The casual visitor to this site will doubtless assume that I’m principally interested in writing essays: nothing could be further from the truth. I’m principally interested in writing speculative fiction, and I spend the greatest part of my time doing so. Which might lead you to wonder where it is… Well, the trouble is that it takes a long time to write a novel, and if you want to get one published you need to refrain from posting it all over the internet. I’ve spent a great deal of time developing a fantasy world, in which I intend to set novels, but I’m also planning to revive an episodic serial set there, some of which I’ve already published on this site. You can find that world through the link below, and below that are samples of a couple of novels yet to be written.
The kind of fiction I want to write is the sort of speculative fiction that takes you somewhere else entirely: I’m a fan of the well realised fictional world, whether it be a weird conceptual conceit, like Flatland, or a beautiful exercise in mythologising like Middle Earth. Where many writers fall short, for me, is in failing to realise that their world will never come alive unless the characters that inhabit it are believable, and imagined in as much painstaking detail as the mores of their Imperial court, or the physics of their warp drive. This is the bit of the craft of writing fiction that I know the least about, have the least experience of (having at least tried my hand at other aspects), and will almost certainly find the hardest. Of course a gripping story is also important: one of the things I like about speculative fiction is that it’s always about stuff. The library I work in for part of the week is full of novels about dull, conventional middle class people leading uninteresting lives: this bizarrely popular and respected genre is known as ‘modern fiction’. In other words, it’s supposed to be so serious and important that it’s not a genre at all: personally I prefer to read something in which believable, well rounded characters have extraordinary adventures in a thoroughly imagined and consistent fictional setting. The way a writer builds a world can be as enlightening and communicative as the way in which they depict privileged people who work in the media getting all emo during a divorce.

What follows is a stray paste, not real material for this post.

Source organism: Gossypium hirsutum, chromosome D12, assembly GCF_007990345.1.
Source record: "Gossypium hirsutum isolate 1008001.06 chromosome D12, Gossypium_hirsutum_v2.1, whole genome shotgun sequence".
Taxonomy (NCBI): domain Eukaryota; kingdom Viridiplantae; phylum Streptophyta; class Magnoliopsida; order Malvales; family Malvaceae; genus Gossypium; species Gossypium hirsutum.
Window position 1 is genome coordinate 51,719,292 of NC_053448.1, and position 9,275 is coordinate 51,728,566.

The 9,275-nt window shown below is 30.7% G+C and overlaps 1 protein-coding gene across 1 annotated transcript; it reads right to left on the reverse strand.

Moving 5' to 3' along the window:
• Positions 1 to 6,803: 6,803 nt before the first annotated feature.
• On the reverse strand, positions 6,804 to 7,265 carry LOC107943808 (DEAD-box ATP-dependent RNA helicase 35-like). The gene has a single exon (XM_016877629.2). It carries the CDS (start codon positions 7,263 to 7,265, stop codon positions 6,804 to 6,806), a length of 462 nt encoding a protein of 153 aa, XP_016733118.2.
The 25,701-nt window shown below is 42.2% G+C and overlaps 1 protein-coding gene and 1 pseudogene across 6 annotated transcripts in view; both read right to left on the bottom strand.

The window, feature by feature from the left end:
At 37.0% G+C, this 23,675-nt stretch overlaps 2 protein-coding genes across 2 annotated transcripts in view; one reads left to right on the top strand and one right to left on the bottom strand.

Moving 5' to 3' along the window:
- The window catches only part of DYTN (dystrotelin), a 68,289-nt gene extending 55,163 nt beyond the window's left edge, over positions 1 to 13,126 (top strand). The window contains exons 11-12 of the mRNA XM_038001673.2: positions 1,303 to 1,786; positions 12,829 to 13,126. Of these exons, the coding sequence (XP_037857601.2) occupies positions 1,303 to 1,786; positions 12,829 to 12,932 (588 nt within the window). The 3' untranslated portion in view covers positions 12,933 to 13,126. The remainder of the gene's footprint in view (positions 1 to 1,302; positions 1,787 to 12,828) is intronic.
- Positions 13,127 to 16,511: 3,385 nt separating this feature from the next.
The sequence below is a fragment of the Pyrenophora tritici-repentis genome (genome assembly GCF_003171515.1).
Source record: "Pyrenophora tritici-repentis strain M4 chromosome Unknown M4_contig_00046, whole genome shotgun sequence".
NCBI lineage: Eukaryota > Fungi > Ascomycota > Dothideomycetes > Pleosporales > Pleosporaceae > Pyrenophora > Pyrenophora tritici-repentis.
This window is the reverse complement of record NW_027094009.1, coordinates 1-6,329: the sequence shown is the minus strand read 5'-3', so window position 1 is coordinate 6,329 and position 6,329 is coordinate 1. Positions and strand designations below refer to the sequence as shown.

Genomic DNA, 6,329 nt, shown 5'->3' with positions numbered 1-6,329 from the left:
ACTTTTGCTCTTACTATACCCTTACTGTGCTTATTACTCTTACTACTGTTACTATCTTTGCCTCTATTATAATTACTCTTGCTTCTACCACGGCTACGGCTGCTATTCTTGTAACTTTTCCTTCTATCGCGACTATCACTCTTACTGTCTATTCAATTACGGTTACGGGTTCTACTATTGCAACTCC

Ölnezea is the name of the mother goddess, and also the name of the flat, circular world that constitutes her body. Ölnezea populated her body with dragons, gods, and servants of the gods, called dabhu: some of these dabhu took it upon themselves to have children of their own, breeding in the manner of animals, and from these children sprang the twenty-eight tribes of women and men. A war was fought over the right of these children to exist, and in the end the world was given to them, the gods and dabhu being banished below or beyond it by the Doom Of Yats. This Doom, spoken on behalf of Ölnezea by Yats of the Black Waters, god of death, brought time and death into being, and heralded the dawn of the First Day. Five thousand six hundred and ninety-nine years later, a mercenary company that operates on the shores of the Walled Ocean is finding it hard to earn a living: their story is told in the series called The Blackswords. As I find the time I will also publish essays on the history of Ölnezea, it’s various lands and peoples, and of course that old fantasy staple, maps.
An independent spaceship owner, some three hundred years in the future, makes a series of seemingly aimless peregrinations around the solar system, visiting a huge diversity of societies, and meeting a host of interesting characters. Meanwhile, in the Virtuality where most of the Earth’s twenty billion people spend their time, Sherlock Holmes is hired to investigate a series of mysterious appearances. The extraordinary connection between these two journeys does not become apparent until it is too late to prevent it from affecting the whole human race, for good or ill.
A librarian lives out his life in a decaying palace, in a once wealthy region of the City, whose influence has long since waned. One day, an adventurous nobleman appears in his reading room, and he is soon embroiled in a fascinating research project that promises to decode some of the earliest known texts. What he does not realise is that this nobleman is delusional enough to believe that the City, which everyone knows to be infinite, has an edge. And worse than that, he intends to find it.
My return to writing, after many years focussed on music, came as the result of hearing David Soul reading the poems of Pablo Neruda. I was inspired, and wrote a good number of poems in the few months after my epiphany. I have since concluded that my talents lie elsewhere, and that only one of the poems I wrote was worth reading.